Remote Collaboration Best Practices

Remote Collaboration Best Practices

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Video meeting

 

For so many companies, the transition to remote work following the COVID-19 outbreak was unplanned and urgent. You should be proud if you’ve managed to stay operational and engaged. Now that we’ve got some practice under our belts, it’s a good time to think about how to improve on what you are already doing. We chatted with some of our clients who have been remote working for years, and this is some of the best advice that they shared.

Remote Work Ground Rules

 

Remote teams lose many of the visual clues that foster communication when everyone’s in the same building. For example, if someone has their door closed, you know not to disturb them. Those indicators are absent in a remote situation, so it makes sense to set up some ground rules.

 

These days we all use a bunch of different communication channels. You probably manage phone calls, emails, texts, chats, and maybe more. Talk with your team about which ways of communicating make the most sense for each situation. Perhaps there are some things that can be done over text or Slack, but others need the more formal documentation of email. Complicated or emotionally charged conversations should always be handled over phone calls or video chats. Everyone will be happy to have a playbook on how to stay connected.

 

It’s also smart to check in with the team on the best times for meetings. Maybe your Tuesday at 8:30 AM team meeting that worked great in the office, isn’t perfect anymore. Many people have children at home with schooling schedules or other factors that may make a different meeting time better for all involved.

 

It’s also critical to define roles and roles and authority. If you don’t have a clear set of roles and responsibilities, one of two bad things can happen to your remote team. The first is that without clear rules, people make their own decisions without getting the right input or approval, causing chaos and bad choices. The second is that everyone is so afraid of making the wrong decision that nothing gets done. You can avoid both if everyone knows their role.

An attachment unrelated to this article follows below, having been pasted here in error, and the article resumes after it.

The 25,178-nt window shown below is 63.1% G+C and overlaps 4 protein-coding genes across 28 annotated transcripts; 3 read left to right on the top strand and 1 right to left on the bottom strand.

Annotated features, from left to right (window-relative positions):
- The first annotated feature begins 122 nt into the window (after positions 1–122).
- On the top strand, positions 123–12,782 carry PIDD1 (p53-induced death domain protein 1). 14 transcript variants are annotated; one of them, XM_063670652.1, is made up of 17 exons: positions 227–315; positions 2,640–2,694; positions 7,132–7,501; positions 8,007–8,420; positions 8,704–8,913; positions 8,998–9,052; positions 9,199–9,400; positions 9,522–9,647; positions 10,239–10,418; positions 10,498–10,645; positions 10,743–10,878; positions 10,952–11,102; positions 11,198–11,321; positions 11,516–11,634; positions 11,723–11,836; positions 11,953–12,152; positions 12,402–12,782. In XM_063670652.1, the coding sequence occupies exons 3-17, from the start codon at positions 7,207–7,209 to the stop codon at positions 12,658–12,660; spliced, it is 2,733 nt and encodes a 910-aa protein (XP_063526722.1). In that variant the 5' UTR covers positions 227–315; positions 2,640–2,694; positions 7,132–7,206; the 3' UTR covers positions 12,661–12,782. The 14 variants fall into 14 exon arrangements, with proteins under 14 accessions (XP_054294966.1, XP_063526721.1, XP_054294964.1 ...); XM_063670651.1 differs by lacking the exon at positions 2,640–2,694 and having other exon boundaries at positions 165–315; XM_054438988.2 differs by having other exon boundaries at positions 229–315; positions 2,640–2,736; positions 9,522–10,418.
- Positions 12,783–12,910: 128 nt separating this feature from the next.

Considerations for Video Meetings

 

There is a ton of advice online about how you can look professional and polished in a video meeting, which is excellent. Still, there are a few other issues that will contribute to the effectiveness of your video meeting. We suggest implementing a few rules for your team.

 

#1 Eliminate distractions

 

Poor sound quality is a significant distraction, so make sure everyone has and uses a headset for the best results. It’s best if everyone who isn’t speaking stays on mute. The background is also important. Not everyone has a beautiful home-office set up, which isn’t a problem, but people should make an effort to ensure that family members won’t be coming in and out of the frame.

 

#2 Don’t Multi-Task

 

We’re likely all guilty of multi-tasking during conference calls, but it’s a bigger issue during video meetings. Bringing someone back to the conversation takes time and slows momentum. You are more likely to make a mistake on whatever else you are working on anyway, and it’s plain to everyone when someone on a video call is looking at their phone. If you’ve done an excellent job getting the right people in a meeting with an agenda that matters to them, eliminating multi-tasking shouldn’t be very difficult.

 

#3 Limit the Number of Active Participants

 

The number of participants who can effectively communicate during a video meeting depends on the purpose of the call. If just one or two presenters are sharing information, video meetings can include hundreds of participants. However, if your objective is to collaborate and share ideas back and forth, it isn’t easy to manage many more than ten active video feeds at a time.

 

It’s important to have reasonable expectations for your remote team. Times are challenging for everyone, and for many, remote work is a new experience. You can still get business done and meet your goals, but it’s essential to be realistic and compassionate with your team and yourself.

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